This guide covers obtaining and running the source code. This is primarily for developers who are interested in contributing code to the Spree project or fixing the source code themselves. It is not necessary to have a copy of the source code to run Spree. This guide covers the following topics:
- How Spree uses Git and GitHub to manage source code
- The various gems that comprise the Spree source code
- Building the gem from the source
The Spree source code is currently maintained in a Git repository. Git is a distributed version control system (DVCS)
$ git clone git://github.com/spree/spree.git
If you are planning on contributing to Spree you should create a fork through GitHub and push fixes to clearly labeled branches (see the Contributors Guide for details.)
Browsing the Repository and/or Downloading the Source Code
You can easily browse the repository through GitHub’s excellent visual interface. GitHub also contains a link to download a tarball copy of the latest source code as well as links to previous versions.
Git on Windows
There are some well developed Git clients for Windows now. If you are on a Windows box you might want to check out the msysgit project.
Monitoring Changes in the Source
If you would like to keep up to date on changes to the source you can subscribe to the GitHub RSS feed and you will be notified of all the commits.
You can install the gem dependencies for Spree after cloning the repository using this Bundler-provided command:
$ bundle install
This allows you to quickly and painlessly have the exact gem depedencies you need to work with Bundler.
Layout and Structure
Collection of Gems
The Spree gem itself is very minimal and consists mostly of a collection of gems. These gems are maintained together in a single GitHub repository and new versions of the gems are shipped with each new Spree release. The official documentation (which you are reading now) covers functionality provided by each of these gems.
Within the Spree source, each of the gems is organized into subdirectories as follows:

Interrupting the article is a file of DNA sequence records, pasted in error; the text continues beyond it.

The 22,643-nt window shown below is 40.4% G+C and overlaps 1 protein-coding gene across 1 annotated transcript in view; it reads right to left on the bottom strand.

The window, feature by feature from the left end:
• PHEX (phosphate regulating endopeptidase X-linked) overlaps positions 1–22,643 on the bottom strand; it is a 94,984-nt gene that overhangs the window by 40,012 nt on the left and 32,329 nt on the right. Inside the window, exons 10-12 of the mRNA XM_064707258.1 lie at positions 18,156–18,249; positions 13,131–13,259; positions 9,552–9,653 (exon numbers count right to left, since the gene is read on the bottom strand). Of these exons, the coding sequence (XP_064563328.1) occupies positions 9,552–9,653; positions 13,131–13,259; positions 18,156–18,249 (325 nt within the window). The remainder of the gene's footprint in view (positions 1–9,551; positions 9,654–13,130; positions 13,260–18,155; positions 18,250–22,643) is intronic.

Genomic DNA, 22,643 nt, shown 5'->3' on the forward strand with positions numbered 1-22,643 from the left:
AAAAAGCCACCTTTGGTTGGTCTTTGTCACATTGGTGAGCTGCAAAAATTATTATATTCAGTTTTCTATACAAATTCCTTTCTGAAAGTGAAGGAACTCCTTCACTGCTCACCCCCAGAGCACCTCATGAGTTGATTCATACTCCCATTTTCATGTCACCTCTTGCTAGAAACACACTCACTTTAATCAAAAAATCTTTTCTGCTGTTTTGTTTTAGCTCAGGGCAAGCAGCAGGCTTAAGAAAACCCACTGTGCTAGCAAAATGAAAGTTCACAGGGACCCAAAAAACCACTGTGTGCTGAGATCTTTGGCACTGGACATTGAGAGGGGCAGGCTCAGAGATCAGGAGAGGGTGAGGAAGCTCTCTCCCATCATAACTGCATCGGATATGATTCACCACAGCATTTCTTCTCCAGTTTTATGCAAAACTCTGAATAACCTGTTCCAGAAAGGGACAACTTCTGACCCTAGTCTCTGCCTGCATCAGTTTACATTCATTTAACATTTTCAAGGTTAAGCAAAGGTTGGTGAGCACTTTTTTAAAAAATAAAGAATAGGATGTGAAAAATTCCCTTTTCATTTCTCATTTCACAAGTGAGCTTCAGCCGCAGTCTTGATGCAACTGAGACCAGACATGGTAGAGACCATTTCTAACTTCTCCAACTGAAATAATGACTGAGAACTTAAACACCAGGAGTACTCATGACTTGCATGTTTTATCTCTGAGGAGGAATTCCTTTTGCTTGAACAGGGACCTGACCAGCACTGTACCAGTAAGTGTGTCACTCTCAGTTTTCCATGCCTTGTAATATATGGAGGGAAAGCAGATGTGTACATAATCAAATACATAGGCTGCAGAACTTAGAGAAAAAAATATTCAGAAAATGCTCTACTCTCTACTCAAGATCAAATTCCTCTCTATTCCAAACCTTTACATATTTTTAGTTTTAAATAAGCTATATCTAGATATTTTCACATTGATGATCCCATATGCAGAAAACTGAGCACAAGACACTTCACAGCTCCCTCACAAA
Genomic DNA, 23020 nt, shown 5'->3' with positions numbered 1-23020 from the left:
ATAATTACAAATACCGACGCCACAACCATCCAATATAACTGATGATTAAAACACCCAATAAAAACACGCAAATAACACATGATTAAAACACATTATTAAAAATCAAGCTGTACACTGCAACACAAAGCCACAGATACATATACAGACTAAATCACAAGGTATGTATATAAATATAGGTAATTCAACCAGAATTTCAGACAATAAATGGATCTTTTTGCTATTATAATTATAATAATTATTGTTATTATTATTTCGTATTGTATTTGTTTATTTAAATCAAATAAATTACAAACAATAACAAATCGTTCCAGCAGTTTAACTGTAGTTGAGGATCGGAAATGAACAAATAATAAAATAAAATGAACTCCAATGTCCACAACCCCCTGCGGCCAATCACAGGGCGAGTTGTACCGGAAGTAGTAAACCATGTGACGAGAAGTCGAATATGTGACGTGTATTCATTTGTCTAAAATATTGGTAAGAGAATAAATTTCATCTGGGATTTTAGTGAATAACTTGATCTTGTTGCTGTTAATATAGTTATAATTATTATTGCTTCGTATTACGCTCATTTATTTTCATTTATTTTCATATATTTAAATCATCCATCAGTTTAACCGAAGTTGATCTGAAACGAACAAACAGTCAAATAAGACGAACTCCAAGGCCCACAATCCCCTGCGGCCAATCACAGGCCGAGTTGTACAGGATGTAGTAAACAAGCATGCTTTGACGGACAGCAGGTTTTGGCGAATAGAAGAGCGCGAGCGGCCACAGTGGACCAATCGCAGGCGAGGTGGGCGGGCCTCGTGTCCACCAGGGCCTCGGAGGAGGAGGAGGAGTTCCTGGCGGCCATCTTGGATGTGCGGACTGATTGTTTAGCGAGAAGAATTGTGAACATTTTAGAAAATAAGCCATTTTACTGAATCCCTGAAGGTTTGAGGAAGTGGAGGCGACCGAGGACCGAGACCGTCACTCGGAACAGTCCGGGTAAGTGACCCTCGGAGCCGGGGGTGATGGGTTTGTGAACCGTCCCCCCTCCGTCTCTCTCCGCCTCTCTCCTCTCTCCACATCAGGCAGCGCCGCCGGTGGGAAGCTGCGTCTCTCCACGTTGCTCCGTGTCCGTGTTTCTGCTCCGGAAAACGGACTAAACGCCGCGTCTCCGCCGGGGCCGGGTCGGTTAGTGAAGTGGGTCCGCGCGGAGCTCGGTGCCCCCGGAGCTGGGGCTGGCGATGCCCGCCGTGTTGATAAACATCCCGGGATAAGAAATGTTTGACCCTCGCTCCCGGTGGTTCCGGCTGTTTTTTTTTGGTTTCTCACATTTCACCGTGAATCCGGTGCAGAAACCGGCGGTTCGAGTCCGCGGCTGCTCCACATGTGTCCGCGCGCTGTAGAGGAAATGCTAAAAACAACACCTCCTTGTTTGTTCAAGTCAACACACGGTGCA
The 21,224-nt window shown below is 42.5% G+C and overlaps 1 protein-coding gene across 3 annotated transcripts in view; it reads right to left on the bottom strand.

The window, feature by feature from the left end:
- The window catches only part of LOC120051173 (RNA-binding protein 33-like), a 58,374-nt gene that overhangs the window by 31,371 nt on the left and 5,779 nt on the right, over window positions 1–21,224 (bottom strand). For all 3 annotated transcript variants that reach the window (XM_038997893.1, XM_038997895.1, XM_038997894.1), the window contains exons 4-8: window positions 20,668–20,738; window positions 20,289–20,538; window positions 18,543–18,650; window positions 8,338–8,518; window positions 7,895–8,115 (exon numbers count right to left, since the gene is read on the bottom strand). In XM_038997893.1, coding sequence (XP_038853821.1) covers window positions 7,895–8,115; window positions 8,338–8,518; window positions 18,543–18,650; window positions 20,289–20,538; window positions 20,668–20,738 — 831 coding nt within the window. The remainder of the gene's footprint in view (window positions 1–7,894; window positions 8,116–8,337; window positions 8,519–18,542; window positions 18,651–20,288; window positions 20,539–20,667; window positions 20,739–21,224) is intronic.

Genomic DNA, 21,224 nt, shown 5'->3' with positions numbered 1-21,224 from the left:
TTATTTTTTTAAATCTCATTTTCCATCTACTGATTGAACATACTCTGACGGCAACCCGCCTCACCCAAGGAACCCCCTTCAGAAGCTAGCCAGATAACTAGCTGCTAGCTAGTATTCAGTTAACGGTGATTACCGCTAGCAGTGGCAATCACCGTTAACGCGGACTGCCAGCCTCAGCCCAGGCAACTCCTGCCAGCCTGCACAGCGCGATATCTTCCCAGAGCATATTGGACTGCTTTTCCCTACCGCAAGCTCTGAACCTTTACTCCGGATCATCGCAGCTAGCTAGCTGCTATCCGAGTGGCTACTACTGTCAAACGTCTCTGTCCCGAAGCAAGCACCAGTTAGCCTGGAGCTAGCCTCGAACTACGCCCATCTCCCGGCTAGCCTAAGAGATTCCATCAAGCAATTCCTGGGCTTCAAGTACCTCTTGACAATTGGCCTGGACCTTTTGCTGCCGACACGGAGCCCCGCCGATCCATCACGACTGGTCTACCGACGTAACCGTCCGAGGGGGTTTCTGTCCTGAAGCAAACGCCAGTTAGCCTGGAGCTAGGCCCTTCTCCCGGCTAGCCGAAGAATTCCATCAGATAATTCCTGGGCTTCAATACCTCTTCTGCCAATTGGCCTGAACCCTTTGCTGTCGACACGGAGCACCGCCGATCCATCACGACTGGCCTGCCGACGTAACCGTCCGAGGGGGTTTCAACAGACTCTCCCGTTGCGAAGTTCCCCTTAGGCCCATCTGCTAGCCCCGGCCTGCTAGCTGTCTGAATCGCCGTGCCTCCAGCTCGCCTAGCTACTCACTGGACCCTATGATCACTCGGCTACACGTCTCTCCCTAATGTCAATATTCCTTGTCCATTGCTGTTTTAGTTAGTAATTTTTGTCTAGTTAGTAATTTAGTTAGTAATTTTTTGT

|spree_api||api||Provides REST API access|
|spree_cmd||cmd||Command line utility for installing Spree and creating extensions|
|spree_core||core||Core functionality - all other gems depend on this gem|
|spree_dash||dash||Simple overview dashboard|
|spree_sample||sample||Sample data and images|
Use of Rails Engines
Each of the gems in Spree makes use of Rails Engines. This functionality was introduced in Rails 3.0 and allows Engines to behave in a manner similar to fully-functional applications. Relying on this mechanism provides several advantages:
An Intuitive Mechanism for Customization
Default Spree functionality is provided via the Rails engine gems. Engines can provide several aspects traditionally associated with a Rails application including (but not limited to):
- Models, views and controllers
- Rake tasks
All of these elements can be overridden in the main Rails application. Therefore, it is relatively simple to add Spree to your Rails application and then customize it further by supplying your own elements in that same application. A full discussion of Rails Engines is not appropriate here. Please consult the Rails Guides for more information.
Simple Distribution and Installation as Gems
Using a Spree gem is as simple as adding it to your Gemfile:
gem 'spree_core', '2.1.0'
Distribution of Spree (and its extensions) is also consistent with Rails standards and modularity (see next.)
Consistency With a Rails Standard
Prior to version 0.30.0, Spree used a complex custom mechanism for implementing “engine-like” functionality. While it was difficult to strip this functionality out of Spree, the benefits are well worth it. Spree now receives all of the massive testing and attention to detail that comes for free when using the Rails core engine functionality, rather than a custom solution.